Business Process Reengineering
Prepared to Change
|This article was published in the
Canadian (Winter 1996), Transition to the Future. The Canadian is
published quaterly by the Armed Forces Communications and
Electronics Association (AFCEA).
Prepared By Dr. Mir F. Ali
|Business Process Reengineering (BPR)
is turning out to be a big business. The estimated amount spent
on BPR by American corporations in 1994 was $37 billion
including the consulting and related technology investments with
an expected growth of 20 percent per annum for the next three
years. There are indeed numerous BPR success stories documented
and published all over the world, however, at the same time,
there are much more instances of BPR failure than anybody cares
to document or publicize.
Jack Stanek and his Chicago based company, International Survey
Research (ISR) Corp., have compiled a database over several
years that includes the opinions of 12.5 million workers and
more than 300,000 managers from thousands of American companies.
The surveys conducted by these company-discovered facts about
corporate America that may be most provocative and
controversial. It disclosed that contrary to conventional
wisdom, corporations that have used the latest management
wrinkles and trends have not become more efficient, flexible or
competitive. It further disclosed that 56 percent of 312,742
managers surveyed indicated that companies that have undergone
restructuring are actually less efficient, flexible, and
competitive than they were before such programs were launched.
James Champy, a co-author of Reengineering the Corporation and
author of a subsequent book called Reengineering Management, is
not surprised at the discontent and mistrust that engulfs the
American workplace. He said that the American work force is
filled with legitimate fear and cynicism. Too many companies
have engaged in downsizing rather than real reengineering. He
also said that if you look at companies today, we find so much
focus on the cost part of the equation that we have forgotten
the growth part.
There are several reasons for these failures, including the lack
of understanding of the BPR philosophy, attempting to implement
radical changes without making provisions for the corporate
culture and attitudes, rushing to eliminate people without going
through a systematic approach to boost the productivity and
proficiency before determining surplus resources, providing no
incentive for people to do better and support the corporate
vision, and dealing with the symptoms and expediting automation
without allowing time for optimizing business processes first,
to facilitate smooth information flows.
Perhaps the most damaging factor for BPR initiatives is the
overall resistance to change. According to the annual surveys
conducted by the Delphi Consulting Group, over the last three
years, 70 percent of the people that participated in the
surveys, consistently identified resistance to change as the
major factor for failure. Obviously, the change is not being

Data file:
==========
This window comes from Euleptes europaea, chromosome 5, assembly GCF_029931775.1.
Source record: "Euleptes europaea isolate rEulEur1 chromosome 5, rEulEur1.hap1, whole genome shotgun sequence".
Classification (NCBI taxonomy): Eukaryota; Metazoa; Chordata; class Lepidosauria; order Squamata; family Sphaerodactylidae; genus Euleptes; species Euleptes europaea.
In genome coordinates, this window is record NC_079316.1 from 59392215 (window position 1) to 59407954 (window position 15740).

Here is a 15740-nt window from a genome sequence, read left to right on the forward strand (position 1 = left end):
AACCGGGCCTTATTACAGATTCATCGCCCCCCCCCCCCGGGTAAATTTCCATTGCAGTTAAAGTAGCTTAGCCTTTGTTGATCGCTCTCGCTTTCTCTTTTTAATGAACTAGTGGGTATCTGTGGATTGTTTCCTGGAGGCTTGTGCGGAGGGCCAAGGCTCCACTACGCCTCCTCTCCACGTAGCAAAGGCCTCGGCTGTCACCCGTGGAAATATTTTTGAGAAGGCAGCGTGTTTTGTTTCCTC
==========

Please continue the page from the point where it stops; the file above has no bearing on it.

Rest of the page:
introduced properly in the organizations and if the increasing
number of failures is any indication, it seems to be getting
worse. This is consistent with the results of the surveys
conducted by Jack Stanek that the approval rate of how
management is handling the changes has dropped over the past
four years, from 43 percent to 37 percent.
Understanding the nature, realizing the magnitude, and packaging
the change to improve the probability of acceptance has always
been a management challenge and this is no different in the
federal community. We, as a company, have been working with
several federal departments for the last few years to explore
the potential for improvement and change implementation on an
incremental rather than radical (quantum) basis. This approach
indeed is a compromise but realistically speaking it is the only
way to introduce change in the federal community as radical
change is considered to be a great risk and no senior bureaucrat
seems to be prepared for it. Let me share with you two
experiences for conducting "Engineering" and Reengineering"
studies in the federal community, which will provide you with a
In 1992, we had an opportunity to conduct a Business Process
Engineering study for the Regulatory Secretariat of Transport
Canada. The Secretariat came into existence as a result of
political pressures to investigate whether or not the imposed
transportation regulations are creating difficulties for
Canadian businesses to be competitive. As this was going to
involve a huge consultation process and the collection of
endless paper work, the initial understanding was that they
would need an Electronic Document Management system.
Fortunately, the Informatics representative within Transport
Canada had a vision and he convinced the Secretariat that there
is a need for engineering the environment before considering any
technology. This provided us with an excellent opportunity to
articulate their vision/mission; develop objectives, goals,